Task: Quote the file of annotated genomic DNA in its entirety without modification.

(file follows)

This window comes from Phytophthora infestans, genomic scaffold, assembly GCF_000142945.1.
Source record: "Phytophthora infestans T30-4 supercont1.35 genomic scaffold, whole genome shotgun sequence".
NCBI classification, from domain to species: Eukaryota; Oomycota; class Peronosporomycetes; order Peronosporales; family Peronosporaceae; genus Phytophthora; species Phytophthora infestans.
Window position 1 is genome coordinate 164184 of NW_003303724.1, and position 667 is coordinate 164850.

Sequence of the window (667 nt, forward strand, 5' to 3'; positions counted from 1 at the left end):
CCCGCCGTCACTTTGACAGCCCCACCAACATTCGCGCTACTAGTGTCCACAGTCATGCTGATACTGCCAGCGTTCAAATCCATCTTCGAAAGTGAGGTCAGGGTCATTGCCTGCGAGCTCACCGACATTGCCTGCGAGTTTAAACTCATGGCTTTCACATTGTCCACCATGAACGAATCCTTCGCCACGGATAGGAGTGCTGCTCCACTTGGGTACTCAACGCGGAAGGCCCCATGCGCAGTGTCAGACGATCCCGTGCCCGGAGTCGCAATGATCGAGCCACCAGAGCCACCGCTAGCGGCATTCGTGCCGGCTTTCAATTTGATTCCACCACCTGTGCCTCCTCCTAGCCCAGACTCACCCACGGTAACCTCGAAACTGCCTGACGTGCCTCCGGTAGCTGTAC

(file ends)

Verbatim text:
This window comes from Phytophthora infestans, genomic scaffold, assembly GCF_000142945.1.
Source record: "Phytophthora infestans T30-4 supercont1.35 genomic scaffold, whole genome shotgun sequence".
NCBI classification, from domain to species: Eukaryota; Oomycota; class Peronosporomycetes; order Peronosporales; family Peronosporaceae; genus Phytophthora; species Phytophthora infestans.
Window position 1 is genome coordinate 164184 of NW_003303724.1, and position 667 is coordinate 164850.

Sequence of the window (667 nt, forward strand, 5' to 3'; positions counted from 1 at the left end):
CCCGCCGTCACTTTGACAGCCCCACCAACATTCGCGCTACTAGTGTCCACAGTCATGCTGATACTGCCAGCGTTCAAATCCATCTTCGAAAGTGAGGTCAGGGTCATTGCCTGCGAGCTCACCGACATTGCCTGCGAGTTTAAACTCATGGCTTTCACATTGTCCACCATGAACGAATCCTTCGCCACGGATAGGAGTGCTGCTCCACTTGGGTACTCAACGCGGAAGGCCCCATGCGCAGTGTCAGACGATCCCGTGCCCGGAGTCGCAATGATCGAGCCACCAGAGCCACCGCTAGCGGCATTCGTGCCGGCTTTCAATTTGATTCCACCACCTGTGCCTCCTCCTAGCCCAGACTCACCCACGGTAACCTCGAAACTGCCTGACGTGCCTCCGGTAGCTGTAC